Far-right Israeli minister Ben-Gvir targets Palestinian prisoners

Israel's far-right national security minister Itamar Ben-Gvir, long accused of inflaming Jewish-Arab tensions, has set his sights on one of the conflict's most sensitive issues: Palestinian prisoners. Since joining Israel's new government led by veteran Prime Minister Benjamin Netanyahu late last year, Ben-Gvir has pledged to ensure Palestinian inmates are not being treated too comfortably.

After a visit to Nafha prison in the Negev desert last month, he told Israeli media he had wanted "to ensure that the murderers of Jews are not getting better conditions" as a result of the construction of new cells. Ben-Gvir has also said he would make sure Palestinian prisoners – "terrorists", according to him – no longer received "fresh pita (bread)... every morning, as if they were in a restaurant".

"Not on my watch," he vowed, ordering the closure of what he said were bakeries being run at two Israeli jails, speaking after a Palestinian gunman killed seven people outside a synagogue in annexed east Jerusalem last month. Israel's prison service declined to comment on whether such facilities exist or indeed make daily pita for prisoners.

While there is doubt over whether Ben-Gvir's claims about Palestinian prisoner life match reality – and over his capacity to implement some of his proposals – his incendiary statements have provoked strong reactions. In the Hamas-controlled Gaza Strip, protesters have waved placards reading: "Ben-Gvir, go to hell".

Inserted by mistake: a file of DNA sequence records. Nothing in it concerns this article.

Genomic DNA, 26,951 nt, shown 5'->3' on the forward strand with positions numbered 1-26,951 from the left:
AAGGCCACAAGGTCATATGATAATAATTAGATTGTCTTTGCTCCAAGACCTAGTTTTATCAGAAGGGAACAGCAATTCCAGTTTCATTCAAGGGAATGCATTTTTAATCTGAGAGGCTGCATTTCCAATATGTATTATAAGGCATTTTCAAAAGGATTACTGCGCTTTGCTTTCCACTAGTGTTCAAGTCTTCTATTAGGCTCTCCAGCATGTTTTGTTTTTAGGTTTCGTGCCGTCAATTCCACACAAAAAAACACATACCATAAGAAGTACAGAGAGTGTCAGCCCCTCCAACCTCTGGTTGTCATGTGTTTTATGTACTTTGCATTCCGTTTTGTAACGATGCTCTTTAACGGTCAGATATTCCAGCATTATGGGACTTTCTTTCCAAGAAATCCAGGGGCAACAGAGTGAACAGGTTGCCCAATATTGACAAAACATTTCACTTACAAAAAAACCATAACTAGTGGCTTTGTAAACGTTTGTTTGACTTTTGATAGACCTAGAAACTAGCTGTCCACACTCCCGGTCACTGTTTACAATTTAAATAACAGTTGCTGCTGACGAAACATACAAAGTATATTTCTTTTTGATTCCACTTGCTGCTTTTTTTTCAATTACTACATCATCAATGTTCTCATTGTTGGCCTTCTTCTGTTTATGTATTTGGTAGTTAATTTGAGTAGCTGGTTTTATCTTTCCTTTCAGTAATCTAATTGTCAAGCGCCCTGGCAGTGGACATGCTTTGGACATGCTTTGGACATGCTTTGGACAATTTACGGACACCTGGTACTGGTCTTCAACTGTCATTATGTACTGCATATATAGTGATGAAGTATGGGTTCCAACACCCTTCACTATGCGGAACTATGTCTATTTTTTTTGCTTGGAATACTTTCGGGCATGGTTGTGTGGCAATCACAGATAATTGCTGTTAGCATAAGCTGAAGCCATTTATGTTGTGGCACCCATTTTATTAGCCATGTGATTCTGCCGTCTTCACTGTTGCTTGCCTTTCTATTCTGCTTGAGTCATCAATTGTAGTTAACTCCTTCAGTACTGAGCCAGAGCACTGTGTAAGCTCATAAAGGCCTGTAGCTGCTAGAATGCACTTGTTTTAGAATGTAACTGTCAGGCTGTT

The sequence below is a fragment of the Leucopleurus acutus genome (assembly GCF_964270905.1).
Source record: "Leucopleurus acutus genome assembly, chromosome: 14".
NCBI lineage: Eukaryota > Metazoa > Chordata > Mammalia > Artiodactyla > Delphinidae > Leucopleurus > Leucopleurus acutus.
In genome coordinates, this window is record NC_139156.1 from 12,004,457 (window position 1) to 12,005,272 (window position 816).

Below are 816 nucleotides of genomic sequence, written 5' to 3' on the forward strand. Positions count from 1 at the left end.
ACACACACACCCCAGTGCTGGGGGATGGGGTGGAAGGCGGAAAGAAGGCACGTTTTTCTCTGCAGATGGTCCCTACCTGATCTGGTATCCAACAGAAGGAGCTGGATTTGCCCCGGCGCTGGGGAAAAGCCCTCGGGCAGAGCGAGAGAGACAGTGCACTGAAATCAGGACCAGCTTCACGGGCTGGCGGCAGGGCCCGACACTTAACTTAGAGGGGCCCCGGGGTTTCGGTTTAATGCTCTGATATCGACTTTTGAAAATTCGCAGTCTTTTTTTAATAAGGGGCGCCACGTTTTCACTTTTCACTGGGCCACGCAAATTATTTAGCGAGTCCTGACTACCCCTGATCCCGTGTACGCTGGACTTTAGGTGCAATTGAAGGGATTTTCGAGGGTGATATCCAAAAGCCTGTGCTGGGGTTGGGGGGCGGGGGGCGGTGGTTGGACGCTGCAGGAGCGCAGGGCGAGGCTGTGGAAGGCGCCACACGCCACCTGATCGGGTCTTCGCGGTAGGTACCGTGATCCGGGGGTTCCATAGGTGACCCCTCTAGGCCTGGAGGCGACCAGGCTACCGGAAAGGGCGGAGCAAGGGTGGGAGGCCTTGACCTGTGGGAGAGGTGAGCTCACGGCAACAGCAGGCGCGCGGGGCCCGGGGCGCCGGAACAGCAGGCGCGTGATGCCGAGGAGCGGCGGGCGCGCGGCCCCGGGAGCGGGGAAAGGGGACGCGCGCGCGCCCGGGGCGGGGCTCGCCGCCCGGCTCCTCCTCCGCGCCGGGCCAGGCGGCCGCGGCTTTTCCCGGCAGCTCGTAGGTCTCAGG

In a letter addressed to Jerusalem-based foreign diplomats, Hamas warned that moves to curb prisoners' rights "crossed all red lines" and labelled the issue "a detonator".

"Every family in the West Bank has at least had one person who was detained, arrested, or brought before a military court system," said Milena Ansari, an advocacy officer with the prisoner support group Addameer. "So it's an issue that deeply hits the core of the Palestinian identity," she said.

Addameer estimates that some 800,000 Palestinians have been through Israeli prisons since the occupation of Palestinian territories following the 1967 Six-Day War.

'Dismantle' unity


Ben-Gvir, who heads the Jewish Power party, has been convicted of incitement to racism and supporting a terrorist organisation over his ties to a banned Jewish extremist group. Earlier in his career, he called for Arabs to be expelled from Israel. He has also called for Palestinians convicted of terrorism to face the death penalty – a matter that falls outside his portfolio responsibilities. Some 4,700 Palestinian prisoners are currently in Israeli jails including 190 who are under 18, Addameer has reported.

Basil Farraj, a researcher who specialises in Palestinian prisoners, said jail fostered unity between members of different groups, including Hamas and President Mahmoud Abbas's secular Fatah movement. Farraj said what unites the prisoners is their shared "resistance against Israeli policies" and that Ben-Gvir "wants to dismantle that sense of political organisation".

The son of jailed Marwan Barghouti – an inmate who often tops opinion polls as the most popular Palestinian leader – said it had been three months since he was allowed contact with his father.  Barghouti was sentenced to multiple life sentences over his role in orchestrating attacks on Israelis.

"The Israelis like to create symbols and destroy these symbols to create the illusion of victories," said Qassam Barghouti. But he warned: "Whatever they do to him will only increase his support among Palestinians."    (AFP)